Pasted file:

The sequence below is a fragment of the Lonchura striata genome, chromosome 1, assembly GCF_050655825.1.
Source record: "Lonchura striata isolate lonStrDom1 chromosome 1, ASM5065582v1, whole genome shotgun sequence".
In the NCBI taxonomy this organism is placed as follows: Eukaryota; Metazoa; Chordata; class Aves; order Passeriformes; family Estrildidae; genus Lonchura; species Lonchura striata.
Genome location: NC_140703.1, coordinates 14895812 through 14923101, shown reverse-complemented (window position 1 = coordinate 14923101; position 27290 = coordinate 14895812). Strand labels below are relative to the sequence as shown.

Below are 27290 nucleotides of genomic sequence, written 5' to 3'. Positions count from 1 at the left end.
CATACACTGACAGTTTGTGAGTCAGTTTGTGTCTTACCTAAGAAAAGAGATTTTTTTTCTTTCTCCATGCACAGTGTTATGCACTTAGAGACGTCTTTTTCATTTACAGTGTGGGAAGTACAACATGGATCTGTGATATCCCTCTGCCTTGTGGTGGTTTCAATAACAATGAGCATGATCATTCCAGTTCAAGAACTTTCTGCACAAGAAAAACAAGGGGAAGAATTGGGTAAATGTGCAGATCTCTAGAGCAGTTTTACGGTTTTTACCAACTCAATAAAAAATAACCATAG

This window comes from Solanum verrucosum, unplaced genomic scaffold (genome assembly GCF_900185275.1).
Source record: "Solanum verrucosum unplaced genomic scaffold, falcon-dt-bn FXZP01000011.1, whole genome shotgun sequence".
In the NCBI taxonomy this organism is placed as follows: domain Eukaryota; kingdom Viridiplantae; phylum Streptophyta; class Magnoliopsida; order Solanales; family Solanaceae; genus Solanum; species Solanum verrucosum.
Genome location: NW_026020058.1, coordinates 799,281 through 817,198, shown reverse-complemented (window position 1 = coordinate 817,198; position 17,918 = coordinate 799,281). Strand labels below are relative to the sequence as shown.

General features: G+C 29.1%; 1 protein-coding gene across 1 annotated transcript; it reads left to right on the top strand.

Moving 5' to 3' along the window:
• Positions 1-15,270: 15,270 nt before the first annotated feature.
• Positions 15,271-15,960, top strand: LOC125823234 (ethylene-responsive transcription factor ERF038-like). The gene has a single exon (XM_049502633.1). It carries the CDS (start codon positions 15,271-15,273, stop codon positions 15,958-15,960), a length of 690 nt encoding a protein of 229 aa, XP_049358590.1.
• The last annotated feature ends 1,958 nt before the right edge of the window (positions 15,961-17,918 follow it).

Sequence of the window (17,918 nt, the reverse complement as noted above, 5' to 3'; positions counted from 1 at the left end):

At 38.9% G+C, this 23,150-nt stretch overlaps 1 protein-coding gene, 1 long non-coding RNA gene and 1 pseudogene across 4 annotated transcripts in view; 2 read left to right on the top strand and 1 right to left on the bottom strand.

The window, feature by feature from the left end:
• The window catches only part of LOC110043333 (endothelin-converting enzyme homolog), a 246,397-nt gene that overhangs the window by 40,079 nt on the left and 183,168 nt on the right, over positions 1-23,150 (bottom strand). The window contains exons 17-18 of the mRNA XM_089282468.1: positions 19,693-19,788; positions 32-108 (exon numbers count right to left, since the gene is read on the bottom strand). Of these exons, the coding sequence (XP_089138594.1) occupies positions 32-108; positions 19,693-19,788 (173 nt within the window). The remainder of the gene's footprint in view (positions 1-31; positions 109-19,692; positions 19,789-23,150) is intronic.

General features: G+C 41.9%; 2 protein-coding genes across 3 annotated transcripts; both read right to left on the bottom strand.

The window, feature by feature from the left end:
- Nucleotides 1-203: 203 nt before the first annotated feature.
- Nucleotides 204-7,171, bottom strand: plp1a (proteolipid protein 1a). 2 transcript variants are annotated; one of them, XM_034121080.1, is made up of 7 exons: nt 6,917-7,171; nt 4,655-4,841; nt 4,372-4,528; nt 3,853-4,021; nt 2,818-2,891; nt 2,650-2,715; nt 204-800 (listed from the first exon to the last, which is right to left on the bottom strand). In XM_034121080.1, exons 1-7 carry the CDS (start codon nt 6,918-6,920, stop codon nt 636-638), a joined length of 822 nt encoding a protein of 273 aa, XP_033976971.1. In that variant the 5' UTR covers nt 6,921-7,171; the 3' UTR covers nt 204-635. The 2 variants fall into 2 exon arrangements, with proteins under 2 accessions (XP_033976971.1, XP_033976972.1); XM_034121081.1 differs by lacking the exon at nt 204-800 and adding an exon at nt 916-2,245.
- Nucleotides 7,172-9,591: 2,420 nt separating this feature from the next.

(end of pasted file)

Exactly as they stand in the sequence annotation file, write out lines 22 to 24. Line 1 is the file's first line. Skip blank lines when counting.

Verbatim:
- Nucleotides 1-203: 203 nt before the first annotated feature.
- Nucleotides 204-7,171, bottom strand: plp1a (proteolipid protein 1a). 2 transcript variants are annotated; one of them, XM_034121080.1, is made up of 7 exons: nt 6,917-7,171; nt 4,655-4,841; nt 4,372-4,528; nt 3,853-4,021; nt 2,818-2,891; nt 2,650-2,715; nt 204-800 (listed from the first exon to the last, which is right to left on the bottom strand). In XM_034121080.1, exons 1-7 carry the CDS (start codon nt 6,918-6,920, stop codon nt 636-638), a joined length of 822 nt encoding a protein of 273 aa, XP_033976971.1. In that variant the 5' UTR covers nt 6,921-7,171; the 3' UTR covers nt 204-635. The 2 variants fall into 2 exon arrangements, with proteins under 2 accessions (XP_033976971.1, XP_033976972.1); XM_034121081.1 differs by lacking the exon at nt 204-800 and adding an exon at nt 916-2,245.
- Nucleotides 7,172-9,591: 2,420 nt separating this feature from the next.